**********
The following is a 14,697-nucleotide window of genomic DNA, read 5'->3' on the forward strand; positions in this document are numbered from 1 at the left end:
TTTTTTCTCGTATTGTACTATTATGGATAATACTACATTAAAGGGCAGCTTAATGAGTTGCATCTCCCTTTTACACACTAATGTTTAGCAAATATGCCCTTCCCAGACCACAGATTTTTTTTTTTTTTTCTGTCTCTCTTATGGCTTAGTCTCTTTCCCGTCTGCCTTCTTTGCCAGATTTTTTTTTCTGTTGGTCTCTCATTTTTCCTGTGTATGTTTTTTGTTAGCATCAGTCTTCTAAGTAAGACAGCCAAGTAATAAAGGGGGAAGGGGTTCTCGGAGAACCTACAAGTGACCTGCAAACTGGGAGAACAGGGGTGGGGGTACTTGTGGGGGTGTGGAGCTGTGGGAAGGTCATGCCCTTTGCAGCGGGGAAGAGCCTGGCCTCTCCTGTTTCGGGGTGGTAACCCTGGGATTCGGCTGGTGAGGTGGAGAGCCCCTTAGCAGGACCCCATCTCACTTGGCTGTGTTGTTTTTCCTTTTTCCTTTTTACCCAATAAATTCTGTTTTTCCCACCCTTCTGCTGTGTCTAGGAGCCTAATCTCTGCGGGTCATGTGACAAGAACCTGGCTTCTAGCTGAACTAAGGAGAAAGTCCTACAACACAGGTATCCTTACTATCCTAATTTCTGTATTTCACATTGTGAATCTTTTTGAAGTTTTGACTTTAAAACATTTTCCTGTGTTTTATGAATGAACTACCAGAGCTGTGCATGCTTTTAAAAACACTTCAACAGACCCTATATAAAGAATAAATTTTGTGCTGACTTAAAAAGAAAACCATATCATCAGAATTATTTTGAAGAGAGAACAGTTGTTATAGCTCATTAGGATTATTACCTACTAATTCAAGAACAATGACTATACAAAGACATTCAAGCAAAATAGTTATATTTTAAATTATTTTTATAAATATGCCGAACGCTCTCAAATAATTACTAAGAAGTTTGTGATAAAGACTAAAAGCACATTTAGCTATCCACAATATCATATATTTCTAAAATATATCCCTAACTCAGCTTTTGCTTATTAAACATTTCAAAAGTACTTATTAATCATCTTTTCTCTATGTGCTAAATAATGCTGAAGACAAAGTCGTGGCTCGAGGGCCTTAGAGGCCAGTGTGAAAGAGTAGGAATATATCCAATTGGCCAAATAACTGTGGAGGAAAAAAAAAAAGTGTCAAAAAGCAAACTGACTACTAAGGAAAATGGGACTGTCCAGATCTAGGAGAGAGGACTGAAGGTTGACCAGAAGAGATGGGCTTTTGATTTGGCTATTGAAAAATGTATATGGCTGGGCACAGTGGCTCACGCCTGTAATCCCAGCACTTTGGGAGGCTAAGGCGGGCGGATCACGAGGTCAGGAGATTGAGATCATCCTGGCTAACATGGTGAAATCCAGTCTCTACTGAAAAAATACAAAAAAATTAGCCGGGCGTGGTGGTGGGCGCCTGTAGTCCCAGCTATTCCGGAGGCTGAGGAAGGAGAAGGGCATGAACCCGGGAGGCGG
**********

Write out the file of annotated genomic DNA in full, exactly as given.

The following is a 14,697-nucleotide window of genomic DNA, read 5'->3' on the forward strand; positions in this document are numbered from 1 at the left end:
TTTTTTCTCGTATTGTACTATTATGGATAATACTACATTAAAGGGCAGCTTAATGAGTTGCATCTCCCTTTTACACACTAATGTTTAGCAAATATGCCCTTCCCAGACCACAGATTTTTTTTTTTTTTTCTGTCTCTCTTATGGCTTAGTCTCTTTCCCGTCTGCCTTCTTTGCCAGATTTTTTTTTCTGTTGGTCTCTCATTTTTCCTGTGTATGTTTTTTGTTAGCATCAGTCTTCTAAGTAAGACAGCCAAGTAATAAAGGGGGAAGGGGTTCTCGGAGAACCTACAAGTGACCTGCAAACTGGGAGAACAGGGGTGGGGGTACTTGTGGGGGTGTGGAGCTGTGGGAAGGTCATGCCCTTTGCAGCGGGGAAGAGCCTGGCCTCTCCTGTTTCGGGGTGGTAACCCTGGGATTCGGCTGGTGAGGTGGAGAGCCCCTTAGCAGGACCCCATCTCACTTGGCTGTGTTGTTTTTCCTTTTTCCTTTTTACCCAATAAATTCTGTTTTTCCCACCCTTCTGCTGTGTCTAGGAGCCTAATCTCTGCGGGTCATGTGACAAGAACCTGGCTTCTAGCTGAACTAAGGAGAAAGTCCTACAACACAGGTATCCTTACTATCCTAATTTCTGTATTTCACATTGTGAATCTTTTTGAAGTTTTGACTTTAAAACATTTTCCTGTGTTTTATGAATGAACTACCAGAGCTGTGCATGCTTTTAAAAACACTTCAACAGACCCTATATAAAGAATAAATTTTGTGCTGACTTAAAAAGAAAACCATATCATCAGAATTATTTTGAAGAGAGAACAGTTGTTATAGCTCATTAGGATTATTACCTACTAATTCAAGAACAATGACTATACAAAGACATTCAAGCAAAATAGTTATATTTTAAATTATTTTTATAAATATGCCGAACGCTCTCAAATAATTACTAAGAAGTTTGTGATAAAGACTAAAAGCACATTTAGCTATCCACAATATCATATATTTCTAAAATATATCCCTAACTCAGCTTTTGCTTATTAAACATTTCAAAAGTACTTATTAATCATCTTTTCTCTATGTGCTAAATAATGCTGAAGACAAAGTCGTGGCTCGAGGGCCTTAGAGGCCAGTGTGAAAGAGTAGGAATATATCCAATTGGCCAAATAACTGTGGAGGAAAAAAAAAAAGTGTCAAAAAGCAAACTGACTACTAAGGAAAATGGGACTGTCCAGATCTAGGAGAGAGGACTGAAGGTTGACCAGAAGAGATGGGCTTTTGATTTGGCTATTGAAAAATGTATATGGCTGGGCACAGTGGCTCACGCCTGTAATCCCAGCACTTTGGGAGGCTAAGGCGGGCGGATCACGAGGTCAGGAGATTGAGATCATCCTGGCTAACATGGTGAAATCCAGTCTCTACTGAAAAAATACAAAAAAATTAGCCGGGCGTGGTGGTGGGCGCCTGTAGTCCCAGCTATTCCGGAGGCTGAGGAAGGAGAAGGGCATGAACCCGGGAGGCGG